Wednesday, October 24, 2012
With Warren holding a small lead in the polls, and Brown getting a key endorsement from the Boston Herald, who do you think has the momentum coming into the final days of the election? Tell us in the comments section below.
Democrat Elizabeth Warren is up by five points over incumbent Republican Scott Brown in the latest WBUR/MassINC poll of the Massachusetts senate race. That's a near-total reversal of the BUR poll last month, which had Brown up by four on Oct. 9. In fact, Warren has been trending upwards in most recent polling. The New York Times' FiveThirtyEight blog has Warren up by four in an average of recent polls. The blog, which uses advanced statistical modeling akin to baseball sabermetrics (think Moneyball) gives Warren an 89 percent chance of winning the election. But Brown's got some significant energy on his side as well. He's been barnstorming the state with political luminaries like Senator John McCain and today won the Boston herald's …
Saturday, October 20, 2012
The SNL alum turned U.S. Senator riled up a highly partisan crowd Friday, Oct. 18 in Lexington, where he and local politicians hit on economic and environmental concerns in support of Elizabeth Warren.
Saturday, October 20, 2012
Politics are no laughing matter, but with little more than two weeks remaining before the Nov. 6 elections, Massachusetts Democrats looked for a shot in the arm from the so-called “clown” of the Democratic Party, Al Franken, the former SNL cast member turned U.S. Senator from Minnesota. Franken was in Massachusetts Oct. 19 to support Elizabeth Warren, the U.S. Senate candidate looking to unseat the Scott Brown, the Republican incumbent, in a tight race many politicos expect will have ramifications far beyond the Commonwealth’s borders. And the stumping stopped here in Lexington Friday afternoon, as Franken and U.S. Rep Ed Markey joined a few more familiar faces to address an overflowing Depot building. There were jokes aplenty, for sure, …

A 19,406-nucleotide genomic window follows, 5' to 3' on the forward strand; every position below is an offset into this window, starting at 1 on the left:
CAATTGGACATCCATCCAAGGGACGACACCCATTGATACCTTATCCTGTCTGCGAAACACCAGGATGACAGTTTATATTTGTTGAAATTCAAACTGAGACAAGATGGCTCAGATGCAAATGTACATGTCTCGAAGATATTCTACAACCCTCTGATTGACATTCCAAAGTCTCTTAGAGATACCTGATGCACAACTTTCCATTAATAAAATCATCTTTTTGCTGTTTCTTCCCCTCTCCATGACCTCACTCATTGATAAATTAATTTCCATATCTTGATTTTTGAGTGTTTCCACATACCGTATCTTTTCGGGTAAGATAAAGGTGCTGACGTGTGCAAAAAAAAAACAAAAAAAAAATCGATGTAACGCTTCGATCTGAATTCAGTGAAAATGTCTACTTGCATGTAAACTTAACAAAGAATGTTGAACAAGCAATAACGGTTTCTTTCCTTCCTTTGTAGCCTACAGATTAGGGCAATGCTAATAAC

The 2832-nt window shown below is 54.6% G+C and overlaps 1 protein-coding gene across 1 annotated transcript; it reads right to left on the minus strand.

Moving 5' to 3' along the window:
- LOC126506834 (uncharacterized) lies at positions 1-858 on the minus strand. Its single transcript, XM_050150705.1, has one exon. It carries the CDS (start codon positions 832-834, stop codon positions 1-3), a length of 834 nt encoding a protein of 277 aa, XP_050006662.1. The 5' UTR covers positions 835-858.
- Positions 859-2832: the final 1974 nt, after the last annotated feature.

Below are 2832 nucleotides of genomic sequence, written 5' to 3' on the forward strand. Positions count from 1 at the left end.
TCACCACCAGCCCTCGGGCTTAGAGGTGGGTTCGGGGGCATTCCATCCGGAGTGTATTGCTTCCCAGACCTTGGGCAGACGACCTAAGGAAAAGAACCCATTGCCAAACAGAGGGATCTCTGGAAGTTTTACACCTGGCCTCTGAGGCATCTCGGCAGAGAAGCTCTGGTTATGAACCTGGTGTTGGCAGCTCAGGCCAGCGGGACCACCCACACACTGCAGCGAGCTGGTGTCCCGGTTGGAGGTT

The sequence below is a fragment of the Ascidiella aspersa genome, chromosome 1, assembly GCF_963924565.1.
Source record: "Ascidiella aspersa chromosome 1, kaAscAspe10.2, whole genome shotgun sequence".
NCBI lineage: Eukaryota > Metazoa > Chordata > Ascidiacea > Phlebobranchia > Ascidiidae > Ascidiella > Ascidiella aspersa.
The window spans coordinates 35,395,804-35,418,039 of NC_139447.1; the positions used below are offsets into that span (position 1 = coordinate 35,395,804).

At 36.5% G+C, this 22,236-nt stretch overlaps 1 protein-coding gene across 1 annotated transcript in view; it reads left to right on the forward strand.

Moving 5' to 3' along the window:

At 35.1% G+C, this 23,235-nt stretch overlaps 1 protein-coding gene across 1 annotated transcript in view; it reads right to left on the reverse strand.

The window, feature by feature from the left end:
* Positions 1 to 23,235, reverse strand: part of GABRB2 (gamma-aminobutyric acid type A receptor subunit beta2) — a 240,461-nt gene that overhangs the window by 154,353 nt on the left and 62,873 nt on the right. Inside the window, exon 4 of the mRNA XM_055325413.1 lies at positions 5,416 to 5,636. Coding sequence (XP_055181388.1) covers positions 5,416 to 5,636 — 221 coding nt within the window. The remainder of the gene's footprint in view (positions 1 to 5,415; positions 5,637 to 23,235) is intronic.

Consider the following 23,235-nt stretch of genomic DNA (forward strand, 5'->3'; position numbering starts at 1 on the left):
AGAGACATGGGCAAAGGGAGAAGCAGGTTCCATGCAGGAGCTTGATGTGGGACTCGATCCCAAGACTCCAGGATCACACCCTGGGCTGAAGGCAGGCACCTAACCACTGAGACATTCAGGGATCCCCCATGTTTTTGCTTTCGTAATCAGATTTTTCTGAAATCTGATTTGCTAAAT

Tuesday, October 16, 2012
Warren out raised Brown by $4.5 million in the third quarter, according to fundraising totals released on Monday by each campaign.
U.S. Senate candidate Elizabeth Warren's campaign announced today it has raised more than $12.1 million in the third quarter this year, outraising incumbent Senator Scott Brown by $4.5 million. Brown's campaign had its best fundraising total to date this quarter, coming in at $7.45 million. The Brown campaign enters the home stretch with approximately $10.2 million cash on hand. About 80 percent of Warren's contributors were donation amounts of $50 or less, and $7 million was raised in September alone, the campaign said. "Tens of thousands of people across Massachusetts have joined this campaign because they know that Elizabeth will fight for them in the U.S. Senate," said Michael Pratt, finance director. "This strong support will help …
Thursday, October 11, 2012
Held in Springfield, this debate focused more on issues, less on personal attacks.
Vital issues core to this race for the U.S. Senate—taxes, healthcare, soaring higher education costs, abortion, insurance coverage of contraception—were the focus of last night's debate between Sen. Scott Brown and challenger Elizabeth Warren. And, of course, there were different views of which candidate accomplished the most in this penultimate debate. The final debate between them is scheduled for Oct. 30. Who do you think 'won' last night's debate? Tell us in the comments section below.
Tuesday, October 2, 2012
A Boston Globe poll and a WBUR poll showed challenger Elizabeth Warren was up by a couple of points against incumbent Sen. Scott Brown in the Massachusetts U.S. Senate race.
In a race that continues to prove it will remain tight until election day, Democratic challenger Elizabeth Warren is up by a couple of points on Senator Scott Brown in the U.S. Senate race in Massachusetts, according to the two most recently released polls. A WBUR/Mass Inc. poll from Sept. 26-28 determined Warren is leading Brown overall by two percentage points, 46 percent to 44 percent. The same poll taken two weeks ago showed Warren up by 5 percent. The poll also looked at specific issues within the race, such as the candidate's backgrounds and what readers felt their voting records would be if elected. The poll showed that 47 percent of voters felt Warren would stand up for women's issues, while Brown received 25 percent, and 21 …